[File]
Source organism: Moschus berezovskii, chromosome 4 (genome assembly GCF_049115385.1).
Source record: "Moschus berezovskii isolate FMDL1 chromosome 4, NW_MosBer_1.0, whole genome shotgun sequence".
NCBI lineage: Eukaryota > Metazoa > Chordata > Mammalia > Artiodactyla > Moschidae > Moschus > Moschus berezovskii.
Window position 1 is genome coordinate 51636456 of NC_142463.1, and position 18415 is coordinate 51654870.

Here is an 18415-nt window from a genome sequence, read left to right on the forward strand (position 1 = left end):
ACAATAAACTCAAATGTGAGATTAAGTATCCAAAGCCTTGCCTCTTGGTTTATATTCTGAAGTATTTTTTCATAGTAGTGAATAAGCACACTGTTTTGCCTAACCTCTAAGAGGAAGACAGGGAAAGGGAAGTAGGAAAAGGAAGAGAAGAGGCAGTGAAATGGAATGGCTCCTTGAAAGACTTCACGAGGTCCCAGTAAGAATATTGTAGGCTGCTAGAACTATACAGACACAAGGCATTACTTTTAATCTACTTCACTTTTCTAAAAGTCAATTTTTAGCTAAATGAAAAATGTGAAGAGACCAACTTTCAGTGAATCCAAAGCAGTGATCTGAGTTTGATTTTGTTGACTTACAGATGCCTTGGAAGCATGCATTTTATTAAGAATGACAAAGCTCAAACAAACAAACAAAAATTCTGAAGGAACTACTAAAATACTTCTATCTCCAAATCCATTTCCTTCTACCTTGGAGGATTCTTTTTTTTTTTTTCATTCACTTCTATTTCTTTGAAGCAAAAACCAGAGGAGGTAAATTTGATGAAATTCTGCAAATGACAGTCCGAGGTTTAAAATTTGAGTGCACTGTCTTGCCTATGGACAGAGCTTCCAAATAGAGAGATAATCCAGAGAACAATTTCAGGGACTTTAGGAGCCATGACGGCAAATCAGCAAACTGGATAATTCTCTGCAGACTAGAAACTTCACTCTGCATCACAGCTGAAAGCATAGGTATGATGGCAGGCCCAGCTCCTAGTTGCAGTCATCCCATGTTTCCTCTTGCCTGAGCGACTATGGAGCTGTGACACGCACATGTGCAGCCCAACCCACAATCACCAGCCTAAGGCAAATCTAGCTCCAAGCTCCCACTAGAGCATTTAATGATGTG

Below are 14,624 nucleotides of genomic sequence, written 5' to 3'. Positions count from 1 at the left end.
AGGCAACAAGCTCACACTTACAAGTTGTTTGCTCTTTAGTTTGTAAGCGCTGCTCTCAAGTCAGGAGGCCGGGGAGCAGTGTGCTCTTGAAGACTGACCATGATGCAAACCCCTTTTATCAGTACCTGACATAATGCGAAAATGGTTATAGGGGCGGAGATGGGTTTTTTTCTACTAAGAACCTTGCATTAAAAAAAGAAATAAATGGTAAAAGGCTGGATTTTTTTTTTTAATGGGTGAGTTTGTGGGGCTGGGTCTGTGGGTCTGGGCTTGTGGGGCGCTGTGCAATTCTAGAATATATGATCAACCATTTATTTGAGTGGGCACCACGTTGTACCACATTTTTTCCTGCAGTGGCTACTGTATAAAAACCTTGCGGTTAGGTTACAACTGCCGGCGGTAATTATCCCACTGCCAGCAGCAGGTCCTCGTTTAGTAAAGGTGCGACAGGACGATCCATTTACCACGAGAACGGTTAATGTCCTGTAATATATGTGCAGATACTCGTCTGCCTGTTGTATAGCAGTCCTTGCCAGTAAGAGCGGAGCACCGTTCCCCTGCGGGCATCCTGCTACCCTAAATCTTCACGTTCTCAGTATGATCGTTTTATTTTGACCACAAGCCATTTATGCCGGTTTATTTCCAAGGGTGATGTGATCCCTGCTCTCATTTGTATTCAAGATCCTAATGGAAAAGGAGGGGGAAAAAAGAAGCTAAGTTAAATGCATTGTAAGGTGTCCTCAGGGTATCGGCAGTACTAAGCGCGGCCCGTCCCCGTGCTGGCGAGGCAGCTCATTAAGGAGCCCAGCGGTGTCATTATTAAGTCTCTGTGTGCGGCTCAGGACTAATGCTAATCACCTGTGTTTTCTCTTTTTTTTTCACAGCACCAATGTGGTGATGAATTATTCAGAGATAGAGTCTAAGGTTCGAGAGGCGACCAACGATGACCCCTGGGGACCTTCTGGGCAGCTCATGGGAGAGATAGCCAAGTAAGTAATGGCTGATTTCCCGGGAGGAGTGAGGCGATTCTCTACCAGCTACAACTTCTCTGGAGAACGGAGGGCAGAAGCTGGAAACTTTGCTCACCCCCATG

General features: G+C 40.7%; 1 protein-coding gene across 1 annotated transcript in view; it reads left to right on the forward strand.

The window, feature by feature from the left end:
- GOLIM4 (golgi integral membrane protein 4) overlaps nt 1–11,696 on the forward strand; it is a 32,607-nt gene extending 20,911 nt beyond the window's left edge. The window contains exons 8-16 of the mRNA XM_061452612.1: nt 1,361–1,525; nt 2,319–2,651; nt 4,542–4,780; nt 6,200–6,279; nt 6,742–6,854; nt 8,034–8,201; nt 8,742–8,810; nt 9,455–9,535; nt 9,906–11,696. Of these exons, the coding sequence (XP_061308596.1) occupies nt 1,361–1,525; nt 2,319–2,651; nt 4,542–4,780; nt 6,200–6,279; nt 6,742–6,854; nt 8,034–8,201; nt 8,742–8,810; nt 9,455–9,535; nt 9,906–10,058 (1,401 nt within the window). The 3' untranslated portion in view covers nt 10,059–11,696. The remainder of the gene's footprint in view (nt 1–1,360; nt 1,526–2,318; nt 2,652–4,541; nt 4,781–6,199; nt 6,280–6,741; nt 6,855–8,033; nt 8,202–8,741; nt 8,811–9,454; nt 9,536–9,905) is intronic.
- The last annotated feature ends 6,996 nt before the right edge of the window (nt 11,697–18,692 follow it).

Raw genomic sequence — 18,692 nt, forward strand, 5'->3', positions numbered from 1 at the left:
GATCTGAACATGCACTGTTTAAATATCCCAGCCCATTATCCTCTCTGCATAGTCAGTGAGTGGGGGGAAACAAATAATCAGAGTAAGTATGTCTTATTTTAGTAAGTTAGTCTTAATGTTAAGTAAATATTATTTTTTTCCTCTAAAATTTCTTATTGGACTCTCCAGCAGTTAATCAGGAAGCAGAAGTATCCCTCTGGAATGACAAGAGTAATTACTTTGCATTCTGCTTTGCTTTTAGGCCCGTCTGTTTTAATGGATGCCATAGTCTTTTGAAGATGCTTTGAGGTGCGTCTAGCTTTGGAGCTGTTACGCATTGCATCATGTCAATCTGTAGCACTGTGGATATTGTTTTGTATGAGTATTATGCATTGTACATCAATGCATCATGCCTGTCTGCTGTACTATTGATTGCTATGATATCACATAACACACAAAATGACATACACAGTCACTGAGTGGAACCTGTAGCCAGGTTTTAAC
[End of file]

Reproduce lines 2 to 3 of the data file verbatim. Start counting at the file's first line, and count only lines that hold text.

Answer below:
Source record: "Moschus berezovskii isolate FMDL1 chromosome 4, NW_MosBer_1.0, whole genome shotgun sequence".
NCBI lineage: Eukaryota > Metazoa > Chordata > Mammalia > Artiodactyla > Moschidae > Moschus > Moschus berezovskii.